Cowboys QB more efficient, accomplished, while Bears' signal caller has better arm
Dan Pompei On the NFL 7:41 p.m. CDT, September 30, 2012
At this stage in their careers, Jay Cutler and Tony Romo often are portrayed as the same quarterback in a different uniform.
But if you look behind the face masks, they don't have as much in common as you might think.
They are about equally productive.
There is no question Romo has been a more efficient and dynamic quarterback.
Romo has a considerably better passer rating (96.6 to 83.6), average per attempt (8.03 to 7.23) and completion percentage (64.5 to 60.8).
What's more, Romo's passer rating is third highest all-time, behind only Aaron Rodgers' 103.2 and Steve Young's 96.8. He also has the sixth highest yards per attempt all-time, behind only Otto Graham (8.98), Sid Luckman (8.42), Norm Van Brocklin (8.16), Aaron Rodgers (8.13) and Cam Newton (8.08).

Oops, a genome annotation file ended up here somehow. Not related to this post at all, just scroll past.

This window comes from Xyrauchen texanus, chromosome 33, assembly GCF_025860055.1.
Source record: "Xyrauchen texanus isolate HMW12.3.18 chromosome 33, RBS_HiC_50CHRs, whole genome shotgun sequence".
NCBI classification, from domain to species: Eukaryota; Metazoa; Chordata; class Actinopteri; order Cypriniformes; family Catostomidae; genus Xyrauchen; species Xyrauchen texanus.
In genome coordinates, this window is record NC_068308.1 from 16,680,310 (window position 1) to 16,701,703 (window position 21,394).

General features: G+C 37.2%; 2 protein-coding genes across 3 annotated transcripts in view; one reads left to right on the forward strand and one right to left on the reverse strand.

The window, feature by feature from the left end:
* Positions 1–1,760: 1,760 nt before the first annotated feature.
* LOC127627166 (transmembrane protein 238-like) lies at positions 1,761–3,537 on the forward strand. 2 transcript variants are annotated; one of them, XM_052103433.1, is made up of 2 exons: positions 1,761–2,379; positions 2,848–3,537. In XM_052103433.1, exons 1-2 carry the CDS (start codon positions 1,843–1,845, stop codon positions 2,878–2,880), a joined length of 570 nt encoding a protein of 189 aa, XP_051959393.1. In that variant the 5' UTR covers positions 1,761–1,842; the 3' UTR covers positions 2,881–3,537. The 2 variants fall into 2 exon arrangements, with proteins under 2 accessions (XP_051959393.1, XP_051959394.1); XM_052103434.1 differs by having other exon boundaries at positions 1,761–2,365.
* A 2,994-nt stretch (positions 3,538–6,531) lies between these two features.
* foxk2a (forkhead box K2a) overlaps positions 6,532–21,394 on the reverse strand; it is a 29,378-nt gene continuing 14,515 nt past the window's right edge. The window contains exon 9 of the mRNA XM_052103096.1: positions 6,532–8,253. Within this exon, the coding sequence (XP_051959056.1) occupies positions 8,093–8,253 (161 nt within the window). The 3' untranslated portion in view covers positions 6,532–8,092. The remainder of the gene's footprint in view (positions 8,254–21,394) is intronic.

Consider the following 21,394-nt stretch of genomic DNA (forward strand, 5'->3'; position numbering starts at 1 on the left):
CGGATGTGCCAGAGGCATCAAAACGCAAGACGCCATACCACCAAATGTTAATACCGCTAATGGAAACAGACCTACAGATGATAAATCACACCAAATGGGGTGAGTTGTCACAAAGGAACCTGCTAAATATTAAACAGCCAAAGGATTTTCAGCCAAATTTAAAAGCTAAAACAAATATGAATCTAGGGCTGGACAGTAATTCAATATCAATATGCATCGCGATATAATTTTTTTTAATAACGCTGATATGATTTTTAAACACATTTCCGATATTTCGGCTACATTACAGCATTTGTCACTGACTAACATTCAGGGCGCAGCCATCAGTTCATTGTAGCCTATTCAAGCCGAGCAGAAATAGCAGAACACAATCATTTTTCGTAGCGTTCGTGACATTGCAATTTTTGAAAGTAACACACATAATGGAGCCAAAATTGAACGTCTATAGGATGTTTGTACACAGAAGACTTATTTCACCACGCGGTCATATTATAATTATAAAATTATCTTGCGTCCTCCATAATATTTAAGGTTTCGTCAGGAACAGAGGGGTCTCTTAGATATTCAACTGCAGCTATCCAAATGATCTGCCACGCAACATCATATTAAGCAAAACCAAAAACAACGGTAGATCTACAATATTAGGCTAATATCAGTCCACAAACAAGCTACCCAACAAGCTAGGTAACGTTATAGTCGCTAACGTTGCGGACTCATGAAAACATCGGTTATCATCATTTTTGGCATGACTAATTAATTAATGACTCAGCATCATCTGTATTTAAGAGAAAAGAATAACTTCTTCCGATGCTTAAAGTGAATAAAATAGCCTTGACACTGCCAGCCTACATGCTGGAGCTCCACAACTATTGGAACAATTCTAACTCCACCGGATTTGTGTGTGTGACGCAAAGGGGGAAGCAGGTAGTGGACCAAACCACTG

Both have been defined by postseason failures.
For Romo, it was a botched hold against the Seahawks in 2007, a fourth-down interception in the end zone as the clock was winding down against the Giants in 2008 and three fumbles and an interception against the Vikings in 2010. His record in the playoffs is 1-3.
For Cutler, it was throwing an interception and missing wide-open receivers before sitting out most of the second half with a knee injury against the Packers in the NFC championship game in 2011.
Even though Cutler actually has one more career start in the regular season than Romo, Cutler has had only one crack at the postseason; Romo has had three.
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